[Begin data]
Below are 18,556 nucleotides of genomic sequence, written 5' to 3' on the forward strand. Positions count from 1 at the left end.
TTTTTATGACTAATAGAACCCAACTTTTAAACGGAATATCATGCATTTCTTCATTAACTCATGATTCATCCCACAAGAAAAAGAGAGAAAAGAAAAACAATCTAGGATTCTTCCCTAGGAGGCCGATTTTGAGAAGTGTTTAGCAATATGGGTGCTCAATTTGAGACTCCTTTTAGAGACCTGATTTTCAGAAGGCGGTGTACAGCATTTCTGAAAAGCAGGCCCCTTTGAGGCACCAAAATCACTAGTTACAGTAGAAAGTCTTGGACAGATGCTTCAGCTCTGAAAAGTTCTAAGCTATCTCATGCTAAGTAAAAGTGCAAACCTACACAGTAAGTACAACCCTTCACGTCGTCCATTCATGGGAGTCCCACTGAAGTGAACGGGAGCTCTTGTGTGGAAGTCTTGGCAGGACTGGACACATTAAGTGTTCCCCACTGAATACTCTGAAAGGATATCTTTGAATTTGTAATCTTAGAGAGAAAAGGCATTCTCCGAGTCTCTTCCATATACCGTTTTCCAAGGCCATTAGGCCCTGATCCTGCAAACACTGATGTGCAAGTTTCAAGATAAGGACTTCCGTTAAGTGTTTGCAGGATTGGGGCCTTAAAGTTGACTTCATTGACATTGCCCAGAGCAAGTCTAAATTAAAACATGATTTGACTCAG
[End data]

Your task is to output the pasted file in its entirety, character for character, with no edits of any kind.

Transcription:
Below are 18,556 nucleotides of genomic sequence, written 5' to 3' on the forward strand. Positions count from 1 at the left end.
TTTTTATGACTAATAGAACCCAACTTTTAAACGGAATATCATGCATTTCTTCATTAACTCATGATTCATCCCACAAGAAAAAGAGAGAAAAGAAAAACAATCTAGGATTCTTCCCTAGGAGGCCGATTTTGAGAAGTGTTTAGCAATATGGGTGCTCAATTTGAGACTCCTTTTAGAGACCTGATTTTCAGAAGGCGGTGTACAGCATTTCTGAAAAGCAGGCCCCTTTGAGGCACCAAAATCACTAGTTACAGTAGAAAGTCTTGGACAGATGCTTCAGCTCTGAAAAGTTCTAAGCTATCTCATGCTAAGTAAAAGTGCAAACCTACACAGTAAGTACAACCCTTCACGTCGTCCATTCATGGGAGTCCCACTGAAGTGAACGGGAGCTCTTGTGTGGAAGTCTTGGCAGGACTGGACACATTAAGTGTTCCCCACTGAATACTCTGAAAGGATATCTTTGAATTTGTAATCTTAGAGAGAAAAGGCATTCTCCGAGTCTCTTCCATATACCGTTTTCCAAGGCCATTAGGCCCTGATCCTGCAAACACTGATGTGCAAGTTTCAAGATAAGGACTTCCGTTAAGTGTTTGCAGGATTGGGGCCTTAAAGTTGACTTCATTGACATTGCCCAGAGCAAGTCTAAATTAAAACATGATTTGACTCAG